Herschel’s personal faith—now a century out of circulation—comes with plenty of, shall we say, rough edges. When he dives into Twitter, one of Herschel’s opening volleys tells “sodomites” that “Hashem will smite you for your sins” and that they “will burn in flames for your crimes against God,” while still encouraging these sodomites to buy his pickles. (He also suggests that “wheelchair people” are being cursed by Hashem.)

Such missives cause many folks to recoil from Herschel’s frank talk. Others suggest he’s a welcome provocateur and timely advocate for unvarnished, un-PC free speech … until he’s asked a question about Christian prayer in school. In a public debate, he gives voice to his own thoughts on Christianity—that Mary was a prostitute and the Immaculate Conception was her way of covering up that fact. “If you believe the story of Jesus, you are stupid idiot,” he tells his audience. (That’s a bridge too far for even Herschel’s staunchest defenders, and things go downhill for him quickly after that.)

We see the inside and outside of a Jewish synagogue, along with Menorahs, religious texts and wise, kindly rabbis. Herschel and his wife, Sarah, get married in a Jewish ceremony. We hear some slurs directed at “Jews.”

When Herschel’s first two pickle customers take a whiff of his pickles, they say the smell comes “straight from the devil.” “I can smell it in my eye,” one says, while another says jokingly they must be “satanic.” When one says offhandedly, “Amen,” Herschel gets excited. “You are religious!” he exclaims, as the two walk away.

Sexual Content

Despite Herschel’s strong views on “sodomites,” those first two customers mentioned above appear to be a gay couple.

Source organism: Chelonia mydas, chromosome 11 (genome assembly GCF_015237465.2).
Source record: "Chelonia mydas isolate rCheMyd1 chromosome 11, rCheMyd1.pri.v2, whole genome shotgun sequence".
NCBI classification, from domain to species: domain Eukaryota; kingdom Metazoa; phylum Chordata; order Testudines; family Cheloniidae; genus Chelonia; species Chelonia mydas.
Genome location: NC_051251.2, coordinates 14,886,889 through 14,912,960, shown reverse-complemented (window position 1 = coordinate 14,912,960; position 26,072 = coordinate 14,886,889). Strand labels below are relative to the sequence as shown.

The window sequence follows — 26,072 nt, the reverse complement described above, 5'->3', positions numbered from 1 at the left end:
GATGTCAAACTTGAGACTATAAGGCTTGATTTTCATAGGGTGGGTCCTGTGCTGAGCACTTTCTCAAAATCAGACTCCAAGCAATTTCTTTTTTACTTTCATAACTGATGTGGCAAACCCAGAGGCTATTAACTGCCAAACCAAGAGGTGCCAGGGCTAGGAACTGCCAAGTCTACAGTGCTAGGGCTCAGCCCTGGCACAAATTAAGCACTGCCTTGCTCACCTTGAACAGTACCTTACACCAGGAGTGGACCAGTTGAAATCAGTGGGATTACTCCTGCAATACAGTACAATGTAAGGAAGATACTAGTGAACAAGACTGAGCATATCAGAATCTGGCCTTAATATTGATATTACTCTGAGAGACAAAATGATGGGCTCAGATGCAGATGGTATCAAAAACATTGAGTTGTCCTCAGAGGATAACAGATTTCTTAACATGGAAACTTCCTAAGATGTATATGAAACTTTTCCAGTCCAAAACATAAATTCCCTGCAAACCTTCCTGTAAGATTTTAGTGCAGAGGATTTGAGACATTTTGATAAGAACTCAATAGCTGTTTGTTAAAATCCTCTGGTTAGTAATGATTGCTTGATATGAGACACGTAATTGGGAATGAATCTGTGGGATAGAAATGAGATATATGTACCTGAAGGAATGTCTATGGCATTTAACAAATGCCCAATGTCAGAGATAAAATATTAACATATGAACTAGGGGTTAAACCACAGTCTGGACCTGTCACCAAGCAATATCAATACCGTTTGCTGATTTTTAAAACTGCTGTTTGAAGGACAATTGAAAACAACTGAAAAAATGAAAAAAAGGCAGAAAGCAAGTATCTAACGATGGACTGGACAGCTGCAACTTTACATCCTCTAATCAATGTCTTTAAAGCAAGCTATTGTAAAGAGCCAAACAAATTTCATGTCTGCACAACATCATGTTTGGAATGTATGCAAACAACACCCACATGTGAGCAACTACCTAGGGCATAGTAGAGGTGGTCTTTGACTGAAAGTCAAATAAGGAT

Ben has a picture hanging in his apartment depicting four of singer David Bowie’s most famous personas. Herschel at first assumes that they’re images of Ben’s father and mother. When Herschel sees pictures of Ben as a boy, or even sees the current version of Ben from afar, he sometimes mistakes him as a “shapely young woman.”

During a debate, Herschel’s opponent accuses Herschel of thinking that women are made only to “serve.” Herschel doesn’t deny it, using as part of his argument the “hole” that babies come out of in a woman’s body—literally serving the world children.

Herschel and Sarah touch each other affectionately when they meet and marry in 1919, and they of course eventually have a baby (a son). But we don’t see them engage in any sort of graphic intimacy. Indeed, the most romantic interaction they seem to have in the movie is when Herschel first gives a fish to a starving Sarah, she bites off its head and chews it lovingly.

Violent Content

“I will do violence!” Herschel shouts when he gets riled. And indeed, his fists are often uncurbed as his tongue.

He fights with several billboard workers after they erect a vodka billboard over his family’s graves—punching several of them. Ben accidentally gets involved in the melee, and both are sent to jail for assault. He punches other people, too, and at least once he knocks someone unconscious.

But Herschel came from a violent world. His native Eastern European country was constantly being attacked by Cossacks: They attack, in fact, right after he and Sarah get married, leaving their town in ruins and both of them spattered in blood. (We don’t see the attack itself.) And when Herschel learns that Ben’s own parents died, he asks, “Murdered? Or regular?” When Ben says they died in a car accident, Herschel says, “regular, then,” and asks Ben to tell him exactly how they died—leaving no detail unearthed—so he can better share Ben’s grief.

After the Cossack attack on the village, Herschel and Sarah immigrate to the United States, where Herschel gets a job killing rats. We see him chasing after them with a huge hammer and, when he apparently hits one, Herschel’s face and shirt are splattered with blood. (The rat doesn’t appear to die, though: It squeals and Herschel’s forced to chase it again.)

Herschel falls from a platform into a vat of pickle brine, and he’s chased by an angry mob throwing things after he makes one of his more colorful statements. He encourages Ben to “throw your punch,” which means that Ben should just finish his app and submit it to someone already.

We see Sarah bite the head off a whole fish. Someone falls and cuts their hand.

Crude or Profane Language